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Caravan Monster

I find gps most helpful in built up areas and for finding addresses and am just about old enough to have had a delivery job in my youth in pre gps days that necessitated a sackful of street map books. Good fun navigating the wilds with an os and compass, although counting steps gets tedious fast in low visibility. I remember being sent out alone into a white out in the Cairngorms on a navigation exercise as a teenager, probably not the done thing these days xD @Fully Detached any chance of a photo of Cwm Lwch farm house / rescue hut if you're ever out that way? Had some fun trips out there many years ago, be nice to see it again.

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On 18/03/2022 at 08:45, dgul said:

It is suprising how many people ignore the contour lines on an os map.

I haven't done map reading in a long time, but I recall that was my default method of determining where I was and where I was going. The shape of the landscape is like the fingerprint of the area. Not helpful in flatlands, granted!

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Old school is great practice for when they shut the power off and we all go Mad Max. Important to know where all your food and weapons caches are!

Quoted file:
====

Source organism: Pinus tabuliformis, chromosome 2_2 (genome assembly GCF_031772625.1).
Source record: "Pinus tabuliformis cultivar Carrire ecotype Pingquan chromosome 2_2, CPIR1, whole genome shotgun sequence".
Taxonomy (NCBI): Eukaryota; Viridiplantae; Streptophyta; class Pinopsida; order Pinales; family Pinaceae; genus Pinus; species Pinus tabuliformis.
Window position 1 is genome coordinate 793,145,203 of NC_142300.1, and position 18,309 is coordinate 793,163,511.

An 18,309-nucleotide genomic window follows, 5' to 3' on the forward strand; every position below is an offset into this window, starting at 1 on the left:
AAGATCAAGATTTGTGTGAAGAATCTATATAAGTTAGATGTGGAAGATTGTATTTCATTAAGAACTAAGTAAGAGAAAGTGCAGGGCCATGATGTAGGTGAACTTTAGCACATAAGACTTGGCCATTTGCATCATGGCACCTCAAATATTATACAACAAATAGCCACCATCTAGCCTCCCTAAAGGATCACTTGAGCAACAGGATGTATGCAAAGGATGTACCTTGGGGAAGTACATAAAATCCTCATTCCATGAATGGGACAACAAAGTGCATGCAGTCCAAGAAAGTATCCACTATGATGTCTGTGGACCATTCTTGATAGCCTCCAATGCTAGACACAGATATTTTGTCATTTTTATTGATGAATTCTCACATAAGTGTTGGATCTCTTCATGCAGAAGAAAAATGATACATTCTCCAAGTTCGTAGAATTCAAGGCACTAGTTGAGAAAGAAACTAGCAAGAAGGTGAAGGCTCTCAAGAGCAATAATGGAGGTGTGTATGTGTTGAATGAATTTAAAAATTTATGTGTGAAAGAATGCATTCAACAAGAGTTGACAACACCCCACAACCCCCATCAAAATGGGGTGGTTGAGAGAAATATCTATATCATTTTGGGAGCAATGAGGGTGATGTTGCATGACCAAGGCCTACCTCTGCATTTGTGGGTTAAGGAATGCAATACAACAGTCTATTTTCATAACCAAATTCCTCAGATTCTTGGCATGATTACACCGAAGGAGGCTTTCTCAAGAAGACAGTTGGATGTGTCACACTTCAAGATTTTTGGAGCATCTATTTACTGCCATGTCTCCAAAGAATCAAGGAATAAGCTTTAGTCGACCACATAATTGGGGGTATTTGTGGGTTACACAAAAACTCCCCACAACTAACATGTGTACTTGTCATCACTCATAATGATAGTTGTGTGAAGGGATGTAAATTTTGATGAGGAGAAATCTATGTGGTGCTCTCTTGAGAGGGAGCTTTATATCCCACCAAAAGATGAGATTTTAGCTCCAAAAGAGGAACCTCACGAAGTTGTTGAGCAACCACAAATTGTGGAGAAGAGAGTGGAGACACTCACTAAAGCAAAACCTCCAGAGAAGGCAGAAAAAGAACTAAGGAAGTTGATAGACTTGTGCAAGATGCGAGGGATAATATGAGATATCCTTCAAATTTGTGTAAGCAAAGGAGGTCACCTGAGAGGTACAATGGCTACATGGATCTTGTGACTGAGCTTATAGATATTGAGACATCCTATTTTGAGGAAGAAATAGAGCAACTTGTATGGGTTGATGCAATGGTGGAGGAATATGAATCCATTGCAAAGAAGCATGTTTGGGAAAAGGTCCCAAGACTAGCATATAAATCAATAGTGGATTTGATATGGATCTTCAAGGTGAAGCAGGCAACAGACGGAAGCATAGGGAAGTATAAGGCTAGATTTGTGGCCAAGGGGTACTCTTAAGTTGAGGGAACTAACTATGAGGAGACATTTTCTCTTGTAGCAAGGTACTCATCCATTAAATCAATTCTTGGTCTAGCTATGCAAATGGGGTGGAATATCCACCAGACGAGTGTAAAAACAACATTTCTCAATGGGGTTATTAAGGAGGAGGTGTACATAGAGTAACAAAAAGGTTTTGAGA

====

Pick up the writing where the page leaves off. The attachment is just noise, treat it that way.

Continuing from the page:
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14 minutes ago, LC1 said:

I haven't done map reading in a long time, but I recall that was my default method of determining where I was and where I was going. The shape of the landscape is like the fingerprint of the area. Not helpful in flatlands, granted!

You're unusual -- most people ignore them and navigate by 'features' instead (paths and watercourses, mostly -- ie, keep going until you get to the path on the left/bridge/etc).

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Posted (edited)
8 minutes ago, dgul said:

You're unusual -- most people ignore them and navigate by 'features' instead (paths and watercourses, mostly -- ie, keep going until you get to the path on the left/bridge/etc).

I wondered this. I have quite a good 3D mapping brain, so when we used to travel more, especially Euro city breaks, if it was a city we had been to before I usually never needed the map on the 2nd trip, as had already mapped it in my head and could remember how to get to places (unless venturing into previously unchartered territory, obviously). Like OS maps, it's the conversion from 2D figurative representation to 3D reality on the ground, and I always puzzled why other people (like my other half) seemed to struggle with it (though women generally at a genetic disadvantage here, I suspect).

Edited by LC1
typo